Giuseppe Vinci makes statistical models of complex systems that probe the very limits of scientific knowledge, from the evolution of the entire universe to the circuits within the human nervous system. This semester, he has joined the Department of Applied and Computational Mathematics and Statistics (ACMS) as an assistant professor, where he hopes to keep exploring these complicated topics and make challenging statistical theory accessible to students.
Vinci’s recent research focuses on functional neuronal connectivity graphs, which describe how networks of neurons work together. With the “adjusted regularization” methodology he invented, scientists will better understand the ways in which neurons communicate in different conditions, which has significant implications for the study of brain disorders. He further developed novel methods to study brain networks, when the activity of thousands of pairs of neurons cannot be recorded simultaneously.
In addition to neuroscience, Vinci’s models for large-scale graph estimation have contributed to other fields of study, such as RNA sequencing in genomics. He has also created methods for the study of galaxy shapes via geometric data analysis and investigated the effects of climate change on financial markets.
Vinci has earned degrees in a vast range of subjects, too. He received his bachelor’s in economics at the University of Catania, his hometown in Italy, and then his master’s in economics and social sciences at Bocconi University. Next, Vinci finished a master’s and a PhD in statistics at Carnegie Mellon University, before completing his postdoctoral work at Rice University.
Even in the frigid Indiana winter, Notre Dame made a positive impression on Vinci the first time he visited in January 2020. “I fell in love with the campus,” Vinci remembered. “All of the people in the ACMS department were very kind with me. I felt, and still feel, very welcomed in this department.”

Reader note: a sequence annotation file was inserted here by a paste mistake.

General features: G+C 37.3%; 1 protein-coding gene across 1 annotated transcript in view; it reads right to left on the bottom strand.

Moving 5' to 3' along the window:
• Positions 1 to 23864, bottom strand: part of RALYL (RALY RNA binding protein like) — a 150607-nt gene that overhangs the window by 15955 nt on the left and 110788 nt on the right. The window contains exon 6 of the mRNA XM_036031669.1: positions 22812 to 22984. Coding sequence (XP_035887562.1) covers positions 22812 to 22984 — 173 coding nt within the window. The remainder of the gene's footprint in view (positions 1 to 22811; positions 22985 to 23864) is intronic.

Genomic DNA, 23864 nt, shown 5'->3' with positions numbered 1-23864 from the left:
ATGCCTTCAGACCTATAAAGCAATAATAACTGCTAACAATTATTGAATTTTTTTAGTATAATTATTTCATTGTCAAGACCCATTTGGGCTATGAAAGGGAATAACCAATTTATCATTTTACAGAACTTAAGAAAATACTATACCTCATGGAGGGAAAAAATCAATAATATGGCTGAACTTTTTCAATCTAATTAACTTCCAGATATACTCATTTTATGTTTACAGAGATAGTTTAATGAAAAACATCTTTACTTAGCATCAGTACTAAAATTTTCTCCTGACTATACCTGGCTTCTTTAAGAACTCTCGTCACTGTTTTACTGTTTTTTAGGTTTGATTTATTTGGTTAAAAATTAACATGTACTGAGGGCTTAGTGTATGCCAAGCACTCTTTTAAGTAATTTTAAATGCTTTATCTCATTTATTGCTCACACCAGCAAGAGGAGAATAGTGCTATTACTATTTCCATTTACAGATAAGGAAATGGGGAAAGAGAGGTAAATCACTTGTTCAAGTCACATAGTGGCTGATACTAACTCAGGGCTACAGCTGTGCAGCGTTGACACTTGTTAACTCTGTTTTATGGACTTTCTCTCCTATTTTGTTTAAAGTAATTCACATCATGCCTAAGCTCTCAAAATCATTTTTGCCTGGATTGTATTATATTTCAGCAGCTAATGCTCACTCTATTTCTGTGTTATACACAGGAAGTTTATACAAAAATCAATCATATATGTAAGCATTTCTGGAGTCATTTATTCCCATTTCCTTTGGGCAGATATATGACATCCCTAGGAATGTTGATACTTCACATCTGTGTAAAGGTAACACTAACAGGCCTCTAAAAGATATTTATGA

Furthermore, Vinci is excited about his future here at Notre Dame. “The ACMS department is a wonderful place for career development,” Vinci explained.
As thrilled as he feels about advancing his own research and career interests, Vinci is also passionate about helping students develop their statistical understanding. He makes sure to present clear information through lectures and slides, and he promotes mastery of topics with weekly quizzes and homework assignments in his mathematical statistics class.
“It is a very challenging course, but my students are doing very well,” Vinci said, applauding both his students’ intellect and sense of respect.
Even as he teaches them complicated topics, Vinci hopes that his students see the big picture, which he also keeps in mind when he tackles complex neuroscientific, astronomic, genomic, and geometric statistics problems.
“Statistics is not only about the calculus of probability. It is also about developing strong critical thinking skills and a rigorous scientific attitude towards the investigation of any phenomenon happening in the world, and more generally, in our universe,” he said.